“It’s not as easy as it looks,” he said. “I realized how hard it was. You have to put a lot of effort into it.”


An avid baseball and basketball player both in junior high and high school, Neil played left field, third base and first base for the Lions, a baseball team consisting of AFA and home schooled players. He also played two years of JV basketball for AFA before joining the varsity team as a sophomore. Neil said he has been inspired by Varsity Basketball Coach Jerry Cuffee, who has been a role model for doing things with excellence.

“I’ve never seen him doing anything just mediocre,” said Neil, who played center. “He puts his all in everything he does. He’s really inspiring that way.”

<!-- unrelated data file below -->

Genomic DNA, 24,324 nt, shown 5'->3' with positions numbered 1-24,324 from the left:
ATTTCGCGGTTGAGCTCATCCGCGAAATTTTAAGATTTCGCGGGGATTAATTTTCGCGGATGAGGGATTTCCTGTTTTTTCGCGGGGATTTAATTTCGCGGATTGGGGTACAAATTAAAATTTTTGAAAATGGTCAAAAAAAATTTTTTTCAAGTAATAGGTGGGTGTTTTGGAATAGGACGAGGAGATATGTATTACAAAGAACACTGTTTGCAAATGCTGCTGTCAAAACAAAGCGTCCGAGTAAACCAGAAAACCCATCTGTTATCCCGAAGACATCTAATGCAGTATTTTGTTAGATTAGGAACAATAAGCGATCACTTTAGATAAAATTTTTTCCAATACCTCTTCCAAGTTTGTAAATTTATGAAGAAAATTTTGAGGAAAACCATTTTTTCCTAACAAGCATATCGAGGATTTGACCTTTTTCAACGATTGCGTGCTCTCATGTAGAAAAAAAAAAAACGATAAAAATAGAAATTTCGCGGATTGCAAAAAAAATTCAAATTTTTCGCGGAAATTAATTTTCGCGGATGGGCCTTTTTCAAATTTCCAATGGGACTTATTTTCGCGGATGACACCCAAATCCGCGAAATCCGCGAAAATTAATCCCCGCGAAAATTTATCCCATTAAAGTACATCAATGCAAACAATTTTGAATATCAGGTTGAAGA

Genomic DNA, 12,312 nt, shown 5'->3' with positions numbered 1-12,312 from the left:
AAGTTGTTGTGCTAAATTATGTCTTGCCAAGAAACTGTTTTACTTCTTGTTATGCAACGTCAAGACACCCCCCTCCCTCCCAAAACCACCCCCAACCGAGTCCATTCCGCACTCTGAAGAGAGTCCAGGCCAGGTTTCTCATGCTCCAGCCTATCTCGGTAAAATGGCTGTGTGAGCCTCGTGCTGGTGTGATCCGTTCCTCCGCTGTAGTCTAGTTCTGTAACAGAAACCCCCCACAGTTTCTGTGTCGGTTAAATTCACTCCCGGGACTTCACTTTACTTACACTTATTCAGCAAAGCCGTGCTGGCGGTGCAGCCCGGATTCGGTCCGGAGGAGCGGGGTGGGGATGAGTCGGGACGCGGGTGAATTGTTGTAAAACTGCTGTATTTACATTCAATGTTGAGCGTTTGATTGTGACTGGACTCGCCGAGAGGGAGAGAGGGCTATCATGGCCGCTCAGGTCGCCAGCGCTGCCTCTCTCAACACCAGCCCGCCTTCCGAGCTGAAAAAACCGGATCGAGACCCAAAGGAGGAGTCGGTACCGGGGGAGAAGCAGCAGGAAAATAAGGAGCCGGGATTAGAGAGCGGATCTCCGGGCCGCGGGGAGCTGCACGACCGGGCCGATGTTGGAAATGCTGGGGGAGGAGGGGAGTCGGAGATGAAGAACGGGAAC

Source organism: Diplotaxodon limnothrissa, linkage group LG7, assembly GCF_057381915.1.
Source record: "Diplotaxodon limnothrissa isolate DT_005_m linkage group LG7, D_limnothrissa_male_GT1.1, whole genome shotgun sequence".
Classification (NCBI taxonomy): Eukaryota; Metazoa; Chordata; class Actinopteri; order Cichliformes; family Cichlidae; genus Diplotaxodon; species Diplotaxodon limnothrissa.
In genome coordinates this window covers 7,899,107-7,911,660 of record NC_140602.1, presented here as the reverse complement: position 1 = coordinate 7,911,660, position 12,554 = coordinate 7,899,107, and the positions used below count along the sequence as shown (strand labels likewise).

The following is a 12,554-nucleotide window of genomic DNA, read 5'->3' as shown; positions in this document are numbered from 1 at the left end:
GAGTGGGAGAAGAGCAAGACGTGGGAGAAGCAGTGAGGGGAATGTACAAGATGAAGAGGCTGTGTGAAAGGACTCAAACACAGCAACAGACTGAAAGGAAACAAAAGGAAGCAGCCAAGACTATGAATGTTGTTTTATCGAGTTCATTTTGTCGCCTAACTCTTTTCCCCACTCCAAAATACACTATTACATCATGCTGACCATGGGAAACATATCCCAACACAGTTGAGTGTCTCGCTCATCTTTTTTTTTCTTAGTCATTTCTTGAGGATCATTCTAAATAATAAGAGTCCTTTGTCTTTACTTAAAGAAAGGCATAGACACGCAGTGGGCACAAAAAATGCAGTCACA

Coach Cuffee said Neil has likewise impressed him as a respectful and intelligent player and student who readily accepts responsibility.


“He has great character, considerable self-discipline, and sets high standards for himself,” Cuffee said, adding that he believes Neil’s positive attitude and hard work will take him a long way. “He has a positive disposition and a willingness to put in the work to grow as a person. He has proven time and time again that he is an achiever. Most importantly, Neil loves family.”

Neil is looking forward to attending George Mason University in Fairfax, Virginia, this fall, where he has recently enjoyed playing in video game tournaments of Super Smash Bros. Melee with fellow game enthusiasts.